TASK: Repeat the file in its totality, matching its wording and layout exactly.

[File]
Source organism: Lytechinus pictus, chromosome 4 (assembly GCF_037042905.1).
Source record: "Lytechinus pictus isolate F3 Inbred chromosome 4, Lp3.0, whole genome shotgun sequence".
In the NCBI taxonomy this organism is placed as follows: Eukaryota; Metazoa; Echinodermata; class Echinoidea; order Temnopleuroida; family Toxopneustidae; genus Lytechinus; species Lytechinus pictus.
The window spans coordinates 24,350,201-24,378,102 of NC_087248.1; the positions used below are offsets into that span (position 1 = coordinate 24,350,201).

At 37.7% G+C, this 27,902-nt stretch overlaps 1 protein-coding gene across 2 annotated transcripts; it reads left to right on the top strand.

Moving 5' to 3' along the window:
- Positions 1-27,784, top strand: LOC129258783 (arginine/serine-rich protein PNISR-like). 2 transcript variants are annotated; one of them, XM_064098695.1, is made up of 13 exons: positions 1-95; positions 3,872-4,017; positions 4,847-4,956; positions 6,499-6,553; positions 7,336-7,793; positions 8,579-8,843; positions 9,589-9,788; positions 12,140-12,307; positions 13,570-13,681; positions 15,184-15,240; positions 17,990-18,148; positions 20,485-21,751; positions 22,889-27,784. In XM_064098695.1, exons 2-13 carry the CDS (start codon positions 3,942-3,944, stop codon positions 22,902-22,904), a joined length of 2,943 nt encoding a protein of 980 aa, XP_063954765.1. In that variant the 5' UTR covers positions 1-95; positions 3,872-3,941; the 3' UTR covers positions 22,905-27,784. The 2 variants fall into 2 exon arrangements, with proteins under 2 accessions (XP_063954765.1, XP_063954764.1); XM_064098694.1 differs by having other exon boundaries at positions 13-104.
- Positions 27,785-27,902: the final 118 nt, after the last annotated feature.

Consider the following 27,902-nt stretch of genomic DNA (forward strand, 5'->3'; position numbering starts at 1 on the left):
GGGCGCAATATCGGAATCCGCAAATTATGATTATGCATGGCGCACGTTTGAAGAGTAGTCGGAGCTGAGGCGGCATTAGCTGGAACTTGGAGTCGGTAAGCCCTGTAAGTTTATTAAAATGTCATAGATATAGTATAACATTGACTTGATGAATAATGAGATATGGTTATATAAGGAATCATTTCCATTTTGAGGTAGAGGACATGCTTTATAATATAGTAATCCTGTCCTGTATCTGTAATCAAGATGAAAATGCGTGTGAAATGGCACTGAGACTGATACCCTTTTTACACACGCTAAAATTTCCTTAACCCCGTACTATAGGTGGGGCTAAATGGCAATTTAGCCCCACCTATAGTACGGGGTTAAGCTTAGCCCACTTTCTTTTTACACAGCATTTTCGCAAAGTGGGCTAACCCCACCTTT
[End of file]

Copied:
Source organism: Lytechinus pictus, chromosome 4 (assembly GCF_037042905.1).
Source record: "Lytechinus pictus isolate F3 Inbred chromosome 4, Lp3.0, whole genome shotgun sequence".
In the NCBI taxonomy this organism is placed as follows: Eukaryota; Metazoa; Echinodermata; class Echinoidea; order Temnopleuroida; family Toxopneustidae; genus Lytechinus; species Lytechinus pictus.
The window spans coordinates 24,350,201-24,378,102 of NC_087248.1; the positions used below are offsets into that span (position 1 = coordinate 24,350,201).

At 37.7% G+C, this 27,902-nt stretch overlaps 1 protein-coding gene across 2 annotated transcripts; it reads left to right on the top strand.

Moving 5' to 3' along the window:
- Positions 1-27,784, top strand: LOC129258783 (arginine/serine-rich protein PNISR-like). 2 transcript variants are annotated; one of them, XM_064098695.1, is made up of 13 exons: positions 1-95; positions 3,872-4,017; positions 4,847-4,956; positions 6,499-6,553; positions 7,336-7,793; positions 8,579-8,843; positions 9,589-9,788; positions 12,140-12,307; positions 13,570-13,681; positions 15,184-15,240; positions 17,990-18,148; positions 20,485-21,751; positions 22,889-27,784. In XM_064098695.1, exons 2-13 carry the CDS (start codon positions 3,942-3,944, stop codon positions 22,902-22,904), a joined length of 2,943 nt encoding a protein of 980 aa, XP_063954765.1. In that variant the 5' UTR covers positions 1-95; positions 3,872-3,941; the 3' UTR covers positions 22,905-27,784. The 2 variants fall into 2 exon arrangements, with proteins under 2 accessions (XP_063954765.1, XP_063954764.1); XM_064098694.1 differs by having other exon boundaries at positions 13-104.
- Positions 27,785-27,902: the final 118 nt, after the last annotated feature.

Consider the following 27,902-nt stretch of genomic DNA (forward strand, 5'->3'; position numbering starts at 1 on the left):
GGGCGCAATATCGGAATCCGCAAATTATGATTATGCATGGCGCACGTTTGAAGAGTAGTCGGAGCTGAGGCGGCATTAGCTGGAACTTGGAGTCGGTAAGCCCTGTAAGTTTATTAAAATGTCATAGATATAGTATAACATTGACTTGATGAATAATGAGATATGGTTATATAAGGAATCATTTCCATTTTGAGGTAGAGGACATGCTTTATAATATAGTAATCCTGTCCTGTATCTGTAATCAAGATGAAAATGCGTGTGAAATGGCACTGAGACTGATACCCTTTTTACACACGCTAAAATTTCCTTAACCCCGTACTATAGGTGGGGCTAAATGGCAATTTAGCCCCACCTATAGTACGGGGTTAAGCTTAGCCCACTTTCTTTTTACACAGCATTTTCGCAAAGTGGGCTAACCCCACCTTT